City housing agency to hire 10 to monitor grants Board of Estimates has authorized $280,000 for the new employees.


The city's housing department will hire 10 new employees to monitor the Community Development Block Grant program.

The city Board of Estimates yesterday authorized $280,000 to hire the workers who will be assigned to the Department of Housing and Community Development, the agency that administers the block grant program. The 10 employees would be paid $28,000 annually and they would not receive any benefits except workmen's compensation.

The block grant program is funded with money from the federal Department of Housing and Urban Development. Last year, federal officials criticized the city for being incapable of tracking millions dollars that are funneled to the program.

Harold Perry, deputy housing commissioner, told members of the the Board of Estimates that the new employees would be paid with block grant money. Perry said because of new #F monitoring regulations implemented by HUD in 1988, monitors must keep track of the hours worked by all personnel who are paid with block grant money. Perry said there are 83 block grant recipients in the city including neighborhood organizations and non-profit housing groups which renovate homes for low income people.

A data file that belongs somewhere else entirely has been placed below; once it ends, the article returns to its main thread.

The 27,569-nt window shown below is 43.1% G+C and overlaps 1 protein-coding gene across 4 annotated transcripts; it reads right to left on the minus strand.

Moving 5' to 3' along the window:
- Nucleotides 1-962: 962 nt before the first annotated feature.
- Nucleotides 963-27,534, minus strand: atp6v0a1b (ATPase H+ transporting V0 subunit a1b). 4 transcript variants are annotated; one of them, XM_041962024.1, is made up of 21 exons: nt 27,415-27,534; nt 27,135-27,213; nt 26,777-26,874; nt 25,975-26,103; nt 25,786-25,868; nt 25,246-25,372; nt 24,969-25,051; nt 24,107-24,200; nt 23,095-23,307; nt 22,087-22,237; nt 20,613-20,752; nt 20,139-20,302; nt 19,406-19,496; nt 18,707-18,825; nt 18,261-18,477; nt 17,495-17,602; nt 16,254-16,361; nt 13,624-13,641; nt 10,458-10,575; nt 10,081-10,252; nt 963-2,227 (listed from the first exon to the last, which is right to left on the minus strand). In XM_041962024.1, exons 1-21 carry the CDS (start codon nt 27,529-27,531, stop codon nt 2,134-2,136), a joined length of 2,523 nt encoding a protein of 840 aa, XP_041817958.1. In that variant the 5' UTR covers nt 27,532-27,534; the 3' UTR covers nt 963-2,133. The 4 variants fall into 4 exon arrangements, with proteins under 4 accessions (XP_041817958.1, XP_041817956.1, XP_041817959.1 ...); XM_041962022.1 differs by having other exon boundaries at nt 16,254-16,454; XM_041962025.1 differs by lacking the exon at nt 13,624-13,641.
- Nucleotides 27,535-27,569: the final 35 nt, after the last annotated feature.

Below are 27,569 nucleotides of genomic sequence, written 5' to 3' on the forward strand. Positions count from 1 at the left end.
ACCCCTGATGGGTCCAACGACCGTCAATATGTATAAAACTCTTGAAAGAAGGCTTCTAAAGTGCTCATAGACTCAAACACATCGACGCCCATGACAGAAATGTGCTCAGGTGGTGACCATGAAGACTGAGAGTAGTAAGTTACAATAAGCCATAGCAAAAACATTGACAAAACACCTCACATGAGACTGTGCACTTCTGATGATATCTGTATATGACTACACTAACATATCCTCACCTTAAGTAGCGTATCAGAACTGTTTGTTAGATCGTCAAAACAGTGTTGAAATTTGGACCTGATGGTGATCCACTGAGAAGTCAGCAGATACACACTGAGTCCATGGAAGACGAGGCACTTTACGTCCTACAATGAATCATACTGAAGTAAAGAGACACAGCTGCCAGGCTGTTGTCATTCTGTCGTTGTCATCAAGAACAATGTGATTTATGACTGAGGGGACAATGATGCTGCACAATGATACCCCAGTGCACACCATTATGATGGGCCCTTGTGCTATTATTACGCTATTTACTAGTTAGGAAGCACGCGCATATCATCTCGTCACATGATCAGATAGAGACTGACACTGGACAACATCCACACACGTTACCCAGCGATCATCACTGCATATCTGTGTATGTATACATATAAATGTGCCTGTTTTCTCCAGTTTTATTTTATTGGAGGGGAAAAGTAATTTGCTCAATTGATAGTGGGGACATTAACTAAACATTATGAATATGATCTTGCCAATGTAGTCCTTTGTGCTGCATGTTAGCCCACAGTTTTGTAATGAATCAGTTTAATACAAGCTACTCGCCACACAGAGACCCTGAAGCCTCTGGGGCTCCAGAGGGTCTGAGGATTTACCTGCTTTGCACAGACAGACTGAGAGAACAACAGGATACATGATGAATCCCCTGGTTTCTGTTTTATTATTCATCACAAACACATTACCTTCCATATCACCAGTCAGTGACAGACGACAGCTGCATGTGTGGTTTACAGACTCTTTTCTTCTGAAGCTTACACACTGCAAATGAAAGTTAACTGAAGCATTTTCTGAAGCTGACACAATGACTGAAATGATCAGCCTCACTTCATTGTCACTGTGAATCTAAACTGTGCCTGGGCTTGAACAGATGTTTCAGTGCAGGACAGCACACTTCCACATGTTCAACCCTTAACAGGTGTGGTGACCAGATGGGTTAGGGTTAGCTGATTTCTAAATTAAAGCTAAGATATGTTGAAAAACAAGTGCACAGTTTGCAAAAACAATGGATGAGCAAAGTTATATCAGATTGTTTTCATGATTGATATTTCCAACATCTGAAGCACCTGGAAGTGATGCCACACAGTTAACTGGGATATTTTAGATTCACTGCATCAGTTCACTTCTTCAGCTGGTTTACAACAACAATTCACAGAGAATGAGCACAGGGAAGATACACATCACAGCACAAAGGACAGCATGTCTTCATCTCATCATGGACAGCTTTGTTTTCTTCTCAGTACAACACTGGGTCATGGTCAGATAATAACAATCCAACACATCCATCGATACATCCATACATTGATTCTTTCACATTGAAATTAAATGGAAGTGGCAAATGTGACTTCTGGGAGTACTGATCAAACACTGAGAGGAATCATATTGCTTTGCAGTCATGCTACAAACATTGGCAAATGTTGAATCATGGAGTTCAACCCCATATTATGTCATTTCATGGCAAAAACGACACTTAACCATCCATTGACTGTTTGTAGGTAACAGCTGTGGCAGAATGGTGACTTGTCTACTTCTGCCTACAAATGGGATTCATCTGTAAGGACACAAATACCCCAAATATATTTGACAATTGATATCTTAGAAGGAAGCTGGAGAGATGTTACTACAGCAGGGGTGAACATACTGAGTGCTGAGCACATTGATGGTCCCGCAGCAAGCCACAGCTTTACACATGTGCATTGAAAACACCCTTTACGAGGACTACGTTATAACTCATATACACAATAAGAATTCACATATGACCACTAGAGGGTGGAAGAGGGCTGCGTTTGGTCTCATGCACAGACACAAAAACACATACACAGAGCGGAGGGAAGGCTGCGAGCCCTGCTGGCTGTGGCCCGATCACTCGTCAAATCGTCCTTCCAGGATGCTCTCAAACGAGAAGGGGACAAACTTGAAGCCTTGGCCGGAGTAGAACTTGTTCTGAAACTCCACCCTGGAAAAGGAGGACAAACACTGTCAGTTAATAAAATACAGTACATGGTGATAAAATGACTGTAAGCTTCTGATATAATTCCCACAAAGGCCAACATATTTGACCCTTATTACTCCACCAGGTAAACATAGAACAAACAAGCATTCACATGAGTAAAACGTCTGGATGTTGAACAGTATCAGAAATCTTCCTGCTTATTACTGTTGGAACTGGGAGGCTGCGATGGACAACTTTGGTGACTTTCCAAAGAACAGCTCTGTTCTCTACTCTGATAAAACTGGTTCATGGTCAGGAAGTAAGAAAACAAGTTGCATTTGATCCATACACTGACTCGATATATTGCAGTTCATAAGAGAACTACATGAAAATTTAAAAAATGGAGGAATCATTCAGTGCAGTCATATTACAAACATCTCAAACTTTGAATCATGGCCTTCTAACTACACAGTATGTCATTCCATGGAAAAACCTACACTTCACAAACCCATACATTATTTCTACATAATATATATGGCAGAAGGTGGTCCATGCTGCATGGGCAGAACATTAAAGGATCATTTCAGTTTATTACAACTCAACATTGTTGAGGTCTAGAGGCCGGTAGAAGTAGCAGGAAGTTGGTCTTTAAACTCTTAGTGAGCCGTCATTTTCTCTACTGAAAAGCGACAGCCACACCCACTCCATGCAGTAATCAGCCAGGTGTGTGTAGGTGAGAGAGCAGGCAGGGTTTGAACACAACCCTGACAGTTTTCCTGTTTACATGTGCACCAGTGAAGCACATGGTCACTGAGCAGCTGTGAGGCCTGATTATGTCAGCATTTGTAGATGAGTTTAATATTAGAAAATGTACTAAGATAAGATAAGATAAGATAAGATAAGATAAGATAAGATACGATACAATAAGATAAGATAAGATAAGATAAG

The 10 contract employees will supplement the eight city employees already in the department's monitoring and documentation section, Perry said, adding that the 10 separate contracts would be renewed yearly.

Although the board approved the request, it did not come without some sharp criticism from City Council President Mary Pat Clarke, who chairs the board.

Clarke questioned the effectiveness of the monitoring "when they [the new workers] could be better used working in the programs themselves."

Perry that hiring the new workers was not a direct response to the criticism by HUD.

"We were aware even before HUD brought it to our attention that we needed to increase our monitoring capabilities," Perry said.

HUD recently gave the city conditional approval of its $24 million block grant for next year. Last November, in an unusually critical report, HUD officials questioned Baltimore's ability to administering the program.

Federal officials were particularly critical of the city's failure to adequately monitor block grant money spent by the Council for Equal Business Opportunity, a private group created to help minority contractors. HUD said the organization violated federal guidelines by failing to use the money to fund businesses that created permanent jobs for low income city residents. As a result, HUD now reviews all agreements between the city and outside organizations that receive block grant money.

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